Monday, March 5, 2018

Why Preppers Have a Hard Time Building Community


I received a good, thought-provoking comment from a reader earlier today. It really got me to thinking about building community. Rather than a quick  reply in the comments section, I felt it worthy of deeper consideration.

Here is the reader's comment:

The most difficult aspect to me continues to be building community. I was electronically connected to local prepper groups for four years, and attended meetings over a year, mostly sitting off in a corner, before I felt comfortable enough to have a one-on-one coffee session with anyone. We've discussed "community" many times, but I just don't see a "safe" way to bring in neighbors pre-disaster. I need a good plan to bring in folks almost immediately post-disaster initiation to hopefully avoid the community going bad.

Here are my thoughts:

Finding and building community is something that most preppers/survivalists agree is a good idea, but find it very difficult to do in reality. I certainly struggle with this issue, and I've heard from lots of others who struggle with it, too. Why is finding or building community so hard?

A large part of the reason it that we are looking at the issue in the wrong way, or at least in an incomplete way. We seem to focus on the external - Who should be in the group, who should be excluded, where to find group members, when/how to talk to them about preparedness, how can they be integrated into a group...

We largely ignore the other half of the equation, the internal. We ignore ourselves, and our own attitudes and problems. It is these internal issues that may be blocking our efforts to find/build community. It comes down to our inability or unwillingness to trust others.

Let's face it: many of us are very independent-minded (I want to do things my way and only my way), cling to our own individuality, "compromise" is seen as a dirty word, and delegation of duties and responsibilities is difficult (what if they don't do it "my way').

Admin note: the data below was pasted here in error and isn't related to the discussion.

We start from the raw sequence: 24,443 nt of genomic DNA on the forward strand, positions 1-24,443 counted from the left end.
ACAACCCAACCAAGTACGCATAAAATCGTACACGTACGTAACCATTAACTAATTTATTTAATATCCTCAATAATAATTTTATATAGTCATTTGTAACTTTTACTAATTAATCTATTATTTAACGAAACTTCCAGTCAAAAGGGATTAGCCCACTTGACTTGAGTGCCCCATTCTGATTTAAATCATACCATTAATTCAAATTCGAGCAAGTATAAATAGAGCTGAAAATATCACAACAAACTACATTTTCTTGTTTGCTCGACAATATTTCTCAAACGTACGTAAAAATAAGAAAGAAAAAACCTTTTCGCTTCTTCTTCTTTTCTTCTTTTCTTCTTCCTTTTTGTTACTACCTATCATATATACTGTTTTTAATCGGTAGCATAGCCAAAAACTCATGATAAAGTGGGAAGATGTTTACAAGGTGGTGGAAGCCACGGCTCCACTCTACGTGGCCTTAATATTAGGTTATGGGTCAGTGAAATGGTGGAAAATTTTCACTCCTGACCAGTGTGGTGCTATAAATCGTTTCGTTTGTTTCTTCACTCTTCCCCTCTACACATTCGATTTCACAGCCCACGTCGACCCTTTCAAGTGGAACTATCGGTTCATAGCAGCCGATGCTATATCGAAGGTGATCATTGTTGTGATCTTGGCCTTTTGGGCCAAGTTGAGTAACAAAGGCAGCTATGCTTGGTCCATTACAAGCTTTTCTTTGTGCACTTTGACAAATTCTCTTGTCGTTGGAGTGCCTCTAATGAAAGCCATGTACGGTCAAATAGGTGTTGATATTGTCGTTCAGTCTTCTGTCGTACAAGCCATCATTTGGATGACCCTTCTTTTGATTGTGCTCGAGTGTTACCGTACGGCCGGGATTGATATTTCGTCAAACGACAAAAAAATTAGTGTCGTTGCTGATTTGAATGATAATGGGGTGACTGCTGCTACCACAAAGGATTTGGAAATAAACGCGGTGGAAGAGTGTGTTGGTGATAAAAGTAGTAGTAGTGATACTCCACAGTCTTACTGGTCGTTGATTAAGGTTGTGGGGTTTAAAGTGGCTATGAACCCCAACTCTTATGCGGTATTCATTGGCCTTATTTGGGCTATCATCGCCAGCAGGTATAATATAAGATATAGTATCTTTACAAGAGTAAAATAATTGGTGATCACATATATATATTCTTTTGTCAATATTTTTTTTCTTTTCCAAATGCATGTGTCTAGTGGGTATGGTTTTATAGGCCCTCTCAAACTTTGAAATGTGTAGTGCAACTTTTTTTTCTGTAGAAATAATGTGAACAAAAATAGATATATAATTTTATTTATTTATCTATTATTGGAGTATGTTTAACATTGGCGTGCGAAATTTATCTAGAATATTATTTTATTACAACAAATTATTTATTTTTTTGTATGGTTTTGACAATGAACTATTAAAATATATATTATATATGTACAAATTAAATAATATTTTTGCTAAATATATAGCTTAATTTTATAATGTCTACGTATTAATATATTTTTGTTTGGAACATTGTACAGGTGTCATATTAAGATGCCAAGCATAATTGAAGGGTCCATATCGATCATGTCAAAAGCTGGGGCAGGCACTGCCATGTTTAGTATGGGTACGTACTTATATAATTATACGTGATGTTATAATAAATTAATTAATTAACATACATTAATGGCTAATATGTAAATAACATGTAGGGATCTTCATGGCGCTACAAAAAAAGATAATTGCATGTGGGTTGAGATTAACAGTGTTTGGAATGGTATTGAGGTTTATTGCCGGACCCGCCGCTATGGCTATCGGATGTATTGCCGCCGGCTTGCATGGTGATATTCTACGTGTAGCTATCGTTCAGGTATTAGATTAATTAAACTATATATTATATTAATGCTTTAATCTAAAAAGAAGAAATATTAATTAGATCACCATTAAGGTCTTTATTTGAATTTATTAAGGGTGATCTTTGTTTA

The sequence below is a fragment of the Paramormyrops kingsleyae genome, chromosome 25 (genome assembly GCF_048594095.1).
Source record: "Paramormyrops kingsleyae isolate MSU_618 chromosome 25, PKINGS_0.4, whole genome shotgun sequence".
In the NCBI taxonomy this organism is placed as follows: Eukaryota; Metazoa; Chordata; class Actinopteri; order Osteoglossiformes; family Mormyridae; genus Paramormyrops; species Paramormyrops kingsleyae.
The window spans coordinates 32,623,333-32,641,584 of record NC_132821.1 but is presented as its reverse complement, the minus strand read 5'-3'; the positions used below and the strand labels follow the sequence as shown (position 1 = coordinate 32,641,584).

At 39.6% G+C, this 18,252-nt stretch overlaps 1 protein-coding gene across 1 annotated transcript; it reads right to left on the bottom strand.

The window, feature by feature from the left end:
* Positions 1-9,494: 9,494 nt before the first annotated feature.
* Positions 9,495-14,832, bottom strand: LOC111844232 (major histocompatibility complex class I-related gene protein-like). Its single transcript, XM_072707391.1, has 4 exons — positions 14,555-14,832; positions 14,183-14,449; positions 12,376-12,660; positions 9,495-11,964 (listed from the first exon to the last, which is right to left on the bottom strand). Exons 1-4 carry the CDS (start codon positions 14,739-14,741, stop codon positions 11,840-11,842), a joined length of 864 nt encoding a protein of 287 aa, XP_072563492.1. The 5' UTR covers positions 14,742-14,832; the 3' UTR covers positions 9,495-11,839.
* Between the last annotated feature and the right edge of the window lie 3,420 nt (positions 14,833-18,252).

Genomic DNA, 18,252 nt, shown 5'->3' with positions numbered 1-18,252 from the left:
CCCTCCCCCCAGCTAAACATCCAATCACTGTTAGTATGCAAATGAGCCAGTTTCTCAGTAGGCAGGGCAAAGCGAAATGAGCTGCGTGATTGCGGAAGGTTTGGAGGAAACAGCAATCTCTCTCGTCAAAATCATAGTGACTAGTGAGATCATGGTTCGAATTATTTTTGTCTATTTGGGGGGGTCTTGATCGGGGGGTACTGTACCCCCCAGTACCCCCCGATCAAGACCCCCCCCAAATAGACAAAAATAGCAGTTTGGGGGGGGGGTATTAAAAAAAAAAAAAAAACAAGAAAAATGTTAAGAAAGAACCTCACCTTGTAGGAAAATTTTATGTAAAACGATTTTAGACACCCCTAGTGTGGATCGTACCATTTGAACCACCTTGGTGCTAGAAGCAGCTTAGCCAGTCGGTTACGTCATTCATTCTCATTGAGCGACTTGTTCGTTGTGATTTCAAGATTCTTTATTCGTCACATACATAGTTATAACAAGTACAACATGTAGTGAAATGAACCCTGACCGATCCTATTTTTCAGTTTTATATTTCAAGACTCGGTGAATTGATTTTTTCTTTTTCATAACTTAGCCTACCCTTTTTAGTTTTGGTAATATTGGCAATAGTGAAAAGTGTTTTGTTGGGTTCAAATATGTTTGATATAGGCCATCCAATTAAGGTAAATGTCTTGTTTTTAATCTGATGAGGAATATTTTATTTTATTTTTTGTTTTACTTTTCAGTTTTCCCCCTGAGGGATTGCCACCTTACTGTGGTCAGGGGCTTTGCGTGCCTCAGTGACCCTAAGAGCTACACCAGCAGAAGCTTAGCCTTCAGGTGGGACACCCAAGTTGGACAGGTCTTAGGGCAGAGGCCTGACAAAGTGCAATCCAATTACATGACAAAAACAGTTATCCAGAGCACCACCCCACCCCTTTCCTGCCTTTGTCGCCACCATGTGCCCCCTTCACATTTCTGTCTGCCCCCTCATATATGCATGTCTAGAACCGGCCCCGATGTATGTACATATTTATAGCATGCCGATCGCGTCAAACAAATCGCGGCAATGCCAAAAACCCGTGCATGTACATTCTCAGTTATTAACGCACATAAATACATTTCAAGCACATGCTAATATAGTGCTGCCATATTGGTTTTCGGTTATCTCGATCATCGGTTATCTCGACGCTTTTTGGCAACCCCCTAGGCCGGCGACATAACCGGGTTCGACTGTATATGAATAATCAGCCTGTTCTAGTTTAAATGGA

Most of us are not very trusting by nature, which is part of why we are preppers in the first place. After all, if we really were trusting, we would trust the government and other authorities to take care of us in an emergency. In fact, we are suspicious of others by our very nature.

A successful community requires we trust each other, but most of us are not wired to be trusting of others. Therefore, we end up looking for "perfect" group members, folks we can absolutely trust and feel extremely safe bringing into the community. Yet there are no perfect people, so we are doomed to look continuously without success.   
Perfect is the Enemy of Good

Understand that I am not advocating blindly trusting everyone and anyone. We do need to consider the character, trustworthiness, and compatibility of folks we let into our lives and community. But, if we are to be successful, at some point we have to be willing to say "This person isn't perfect, but they are good enough."  Hopefully, they will be willing to say the same about you. After all, you are not perfect either.    
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You might like these other articles I've written on the topic of community:




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